One of the most important prevention strategies for binge eating or LOC eating is to eliminate diet culture and to ensure that kids aren’t limiting their dietary intake. Restrictive eating and dieting are actually some of the most significant risk factors for binge eating. 
It’s not enough to communicate that they need to be nourishing themselves; we as caregivers have to do the same. Modeling is so vital during this stage of life. Also keep in mind that trying to categorize foods as “good” or “bad” or restrict certain foods from the home won’t work. It will lead to increased curiosity and seeking of those foods and prevent our kids from learning the joy of eating a varied diet. 
Question: Any final tips of what we can do around the home or in public with our kids to reduce the risk of eating disorders and inspire positive body image?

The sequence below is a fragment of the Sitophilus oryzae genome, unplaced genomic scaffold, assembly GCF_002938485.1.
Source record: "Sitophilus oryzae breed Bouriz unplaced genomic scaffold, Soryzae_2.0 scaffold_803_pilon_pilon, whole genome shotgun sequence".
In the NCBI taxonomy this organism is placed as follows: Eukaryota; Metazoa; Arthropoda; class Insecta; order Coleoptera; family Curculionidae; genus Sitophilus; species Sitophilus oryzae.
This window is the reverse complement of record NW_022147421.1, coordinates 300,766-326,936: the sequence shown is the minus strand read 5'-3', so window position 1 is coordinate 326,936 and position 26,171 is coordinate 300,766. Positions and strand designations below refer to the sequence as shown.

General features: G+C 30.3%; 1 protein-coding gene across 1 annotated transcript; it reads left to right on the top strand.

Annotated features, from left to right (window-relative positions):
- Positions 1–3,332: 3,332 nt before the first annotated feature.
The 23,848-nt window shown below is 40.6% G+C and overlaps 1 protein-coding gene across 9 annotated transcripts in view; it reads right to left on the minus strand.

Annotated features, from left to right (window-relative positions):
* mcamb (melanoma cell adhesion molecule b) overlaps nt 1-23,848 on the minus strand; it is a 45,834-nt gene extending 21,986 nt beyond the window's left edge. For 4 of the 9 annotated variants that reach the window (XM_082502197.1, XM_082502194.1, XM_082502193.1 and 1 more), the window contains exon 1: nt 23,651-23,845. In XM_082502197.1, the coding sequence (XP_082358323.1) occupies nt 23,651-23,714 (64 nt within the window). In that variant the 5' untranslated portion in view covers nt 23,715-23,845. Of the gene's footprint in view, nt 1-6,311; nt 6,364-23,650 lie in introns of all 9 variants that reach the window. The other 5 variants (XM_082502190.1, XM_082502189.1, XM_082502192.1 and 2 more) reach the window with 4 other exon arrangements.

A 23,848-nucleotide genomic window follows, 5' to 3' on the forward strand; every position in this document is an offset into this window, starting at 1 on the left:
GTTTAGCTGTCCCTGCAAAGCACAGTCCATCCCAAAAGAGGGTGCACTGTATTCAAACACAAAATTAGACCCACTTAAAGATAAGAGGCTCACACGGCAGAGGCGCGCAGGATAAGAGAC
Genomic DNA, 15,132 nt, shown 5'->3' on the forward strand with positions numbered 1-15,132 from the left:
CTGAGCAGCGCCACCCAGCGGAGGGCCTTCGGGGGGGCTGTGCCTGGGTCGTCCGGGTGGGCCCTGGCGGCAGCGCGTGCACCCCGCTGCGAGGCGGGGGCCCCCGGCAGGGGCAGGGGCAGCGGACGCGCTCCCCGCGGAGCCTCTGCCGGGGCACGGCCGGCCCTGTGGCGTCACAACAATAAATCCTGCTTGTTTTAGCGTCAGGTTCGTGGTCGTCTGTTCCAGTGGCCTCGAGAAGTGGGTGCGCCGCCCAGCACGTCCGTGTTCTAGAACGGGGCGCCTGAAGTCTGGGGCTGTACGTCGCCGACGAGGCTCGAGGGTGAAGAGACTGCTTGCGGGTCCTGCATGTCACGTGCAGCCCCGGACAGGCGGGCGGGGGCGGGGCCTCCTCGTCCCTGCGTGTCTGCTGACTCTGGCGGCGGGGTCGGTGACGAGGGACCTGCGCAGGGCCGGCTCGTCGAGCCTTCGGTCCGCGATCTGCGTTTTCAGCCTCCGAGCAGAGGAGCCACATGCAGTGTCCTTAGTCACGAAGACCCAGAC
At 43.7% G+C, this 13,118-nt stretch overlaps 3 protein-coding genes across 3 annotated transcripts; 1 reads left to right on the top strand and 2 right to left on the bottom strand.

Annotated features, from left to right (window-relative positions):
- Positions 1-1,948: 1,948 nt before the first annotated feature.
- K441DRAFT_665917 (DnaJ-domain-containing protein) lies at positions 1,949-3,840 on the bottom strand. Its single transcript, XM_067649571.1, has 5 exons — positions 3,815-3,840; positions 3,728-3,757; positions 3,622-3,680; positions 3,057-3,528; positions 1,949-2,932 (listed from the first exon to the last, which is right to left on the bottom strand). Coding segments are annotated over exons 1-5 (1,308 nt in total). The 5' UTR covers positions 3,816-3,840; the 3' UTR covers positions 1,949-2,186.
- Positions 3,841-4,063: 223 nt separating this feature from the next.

Alia Green, MA, NCC: Your children pay attention to what you say and do — even if it might not seem like it. Teach your child that their self-worth is not related to how they look:

  • Avoid complaining about your body; avoid talking about diets, calories and weight.
  • Praise your child on her or his efforts, talents, accomplishments, and personal values — not so much on personal appearance.
  • Have balanced and nutritious meals and snacks on hand and involve your children in planning and preparing meals.
  • Avoid using food as a reward or punishment.
  • Discuss negative and positive images you see on TV and social media.
  • Always keep the lines of communication open!

My daughter, worried about her weight at age 7, is not alone. “According to a Common Sense Media report, more than half of girls and about one-third of boys aged 6 to 8 think their ideal weight is thinner than their current size.” 
By age 7, one in four kids has tried dieting.
As parents, we have a responsibility to do what we can to nurture our children to live their best, most meaningful lives possible. Though I am sure I will make many mistakes as I raise my girls — and I know I can’t protect them from everything — I am grateful for the wisdom of my ERC friends above and I will always, always do my best.

- B.